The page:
Monday 20th of November 2017 03:12:06 AM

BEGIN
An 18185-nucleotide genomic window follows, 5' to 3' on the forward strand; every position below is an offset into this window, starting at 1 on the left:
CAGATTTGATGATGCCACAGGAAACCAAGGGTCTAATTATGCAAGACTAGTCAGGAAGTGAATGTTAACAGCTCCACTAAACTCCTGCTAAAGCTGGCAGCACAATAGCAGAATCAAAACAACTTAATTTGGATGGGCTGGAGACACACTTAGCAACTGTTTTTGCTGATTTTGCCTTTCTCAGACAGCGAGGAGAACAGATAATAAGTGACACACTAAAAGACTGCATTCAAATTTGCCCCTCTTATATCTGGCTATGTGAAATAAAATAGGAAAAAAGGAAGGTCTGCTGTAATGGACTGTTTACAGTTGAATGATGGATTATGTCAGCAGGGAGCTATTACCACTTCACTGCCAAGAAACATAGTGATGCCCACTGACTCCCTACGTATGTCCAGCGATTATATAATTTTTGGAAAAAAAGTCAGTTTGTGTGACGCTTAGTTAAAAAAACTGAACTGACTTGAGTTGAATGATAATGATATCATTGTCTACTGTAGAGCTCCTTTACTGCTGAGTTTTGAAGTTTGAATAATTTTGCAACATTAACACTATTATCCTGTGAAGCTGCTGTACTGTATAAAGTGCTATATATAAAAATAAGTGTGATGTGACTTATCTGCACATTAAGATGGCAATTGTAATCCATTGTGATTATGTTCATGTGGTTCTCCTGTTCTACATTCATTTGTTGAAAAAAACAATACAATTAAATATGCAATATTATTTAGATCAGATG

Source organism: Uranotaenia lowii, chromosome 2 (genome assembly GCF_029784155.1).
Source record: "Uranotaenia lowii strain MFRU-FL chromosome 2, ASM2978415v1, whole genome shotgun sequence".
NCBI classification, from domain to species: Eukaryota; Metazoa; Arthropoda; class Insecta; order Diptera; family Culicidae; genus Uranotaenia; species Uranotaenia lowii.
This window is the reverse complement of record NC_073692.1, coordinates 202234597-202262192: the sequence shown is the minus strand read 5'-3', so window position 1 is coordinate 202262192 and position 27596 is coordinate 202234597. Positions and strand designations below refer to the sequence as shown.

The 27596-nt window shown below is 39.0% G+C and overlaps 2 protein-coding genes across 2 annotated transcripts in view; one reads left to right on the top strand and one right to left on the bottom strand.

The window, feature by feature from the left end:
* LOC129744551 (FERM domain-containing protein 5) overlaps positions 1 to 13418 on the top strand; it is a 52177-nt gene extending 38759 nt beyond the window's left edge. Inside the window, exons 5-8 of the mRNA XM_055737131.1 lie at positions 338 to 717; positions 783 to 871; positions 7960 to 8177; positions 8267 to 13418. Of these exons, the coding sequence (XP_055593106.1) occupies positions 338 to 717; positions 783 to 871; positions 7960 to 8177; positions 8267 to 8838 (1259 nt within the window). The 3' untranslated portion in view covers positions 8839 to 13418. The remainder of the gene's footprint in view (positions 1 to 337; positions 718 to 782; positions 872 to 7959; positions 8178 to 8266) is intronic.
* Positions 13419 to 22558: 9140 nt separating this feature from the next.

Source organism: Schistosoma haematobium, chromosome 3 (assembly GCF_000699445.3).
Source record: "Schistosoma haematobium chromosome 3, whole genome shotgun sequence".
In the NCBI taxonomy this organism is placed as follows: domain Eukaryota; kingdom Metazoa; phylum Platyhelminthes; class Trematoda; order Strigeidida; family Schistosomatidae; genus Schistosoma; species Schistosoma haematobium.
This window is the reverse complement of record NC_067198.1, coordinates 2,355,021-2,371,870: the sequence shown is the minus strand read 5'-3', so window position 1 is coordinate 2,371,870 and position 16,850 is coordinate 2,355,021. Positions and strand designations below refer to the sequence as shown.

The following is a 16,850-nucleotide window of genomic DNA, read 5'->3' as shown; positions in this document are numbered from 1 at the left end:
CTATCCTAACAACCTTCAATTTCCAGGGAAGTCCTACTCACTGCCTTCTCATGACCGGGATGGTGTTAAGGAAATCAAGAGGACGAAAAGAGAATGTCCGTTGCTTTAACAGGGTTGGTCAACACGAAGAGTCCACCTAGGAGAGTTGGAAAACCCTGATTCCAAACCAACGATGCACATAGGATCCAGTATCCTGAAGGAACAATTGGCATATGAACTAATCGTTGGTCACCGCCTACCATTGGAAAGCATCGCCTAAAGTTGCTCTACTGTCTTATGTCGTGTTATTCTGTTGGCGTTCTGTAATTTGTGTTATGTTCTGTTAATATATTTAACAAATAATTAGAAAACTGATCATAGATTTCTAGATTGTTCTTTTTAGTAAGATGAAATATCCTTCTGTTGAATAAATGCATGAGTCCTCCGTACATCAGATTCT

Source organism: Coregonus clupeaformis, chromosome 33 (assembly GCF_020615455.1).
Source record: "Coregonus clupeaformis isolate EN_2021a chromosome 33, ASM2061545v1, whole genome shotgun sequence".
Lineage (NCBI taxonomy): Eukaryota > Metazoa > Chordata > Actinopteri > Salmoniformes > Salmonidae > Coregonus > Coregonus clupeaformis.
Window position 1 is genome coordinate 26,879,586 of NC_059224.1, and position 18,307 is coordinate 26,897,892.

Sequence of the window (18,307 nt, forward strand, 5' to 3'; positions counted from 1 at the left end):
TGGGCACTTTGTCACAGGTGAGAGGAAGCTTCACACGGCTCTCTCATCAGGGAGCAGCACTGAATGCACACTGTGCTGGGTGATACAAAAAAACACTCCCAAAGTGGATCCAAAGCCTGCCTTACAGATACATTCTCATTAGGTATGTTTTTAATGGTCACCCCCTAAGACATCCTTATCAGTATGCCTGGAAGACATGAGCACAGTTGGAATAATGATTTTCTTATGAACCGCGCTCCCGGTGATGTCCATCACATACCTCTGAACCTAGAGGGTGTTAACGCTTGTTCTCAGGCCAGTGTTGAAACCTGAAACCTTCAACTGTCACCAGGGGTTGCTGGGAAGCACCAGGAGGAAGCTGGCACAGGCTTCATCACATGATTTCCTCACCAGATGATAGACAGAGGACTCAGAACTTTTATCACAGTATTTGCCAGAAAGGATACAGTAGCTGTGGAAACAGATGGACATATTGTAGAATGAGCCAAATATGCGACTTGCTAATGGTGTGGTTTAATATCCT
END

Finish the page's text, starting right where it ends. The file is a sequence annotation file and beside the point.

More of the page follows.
I was approached by one of Northwestern Mutual's (MW) purported "financial advisors," who told me that he was a fiduciary. After a brief coffee-appointment, we met again at his office to discuss a more detailed financial plan. His advice was to invest in a Whole Life Insurance policy. (He failed to tell me about what commission he would receive if I were to complete the transaction.)Later the next day, his assistant sent me an incomplete insurance-application PDF to sign within 48 hours. I told him there were many problems and false statements on it, but his assistant told me that if I signed it—which was under penalty of perjury—they could change the text of the form after the fact before sending it.I'm fairly confident that giving false statements to an insurance company isn't a good thing to do. I then realized that, because this was an insurance policy, the "financial advisor" had no fiduciary obligation to me in procuring it under section 2-2201 of the Code of Civil Procedure. When I confronted him by email about this, directing him to stop communicating with me, he said he was still a fiduciary. But the law was clear: insurance agents owe no fiduciary duties in procuring, selling, or preparing insurance policies. Obviously, Whole Life Insurance is an insurance policy. So, end of story.The encounter was full of red flags, I cut all ties with Northwestern Mutual before signing anything. I'm sure it's a fine insurance company. But this experience didn't get any confidence from me in them as financial planners. If you've been approached by one of their "financial advisors" and they try to sell you an insurance policy, do your research before you sign anything about whether it's actually a good decision *for you.* A quick Google search of "Northwestern Mutual whole life" will get you a lot of message-board posts about people who regret buying these policies.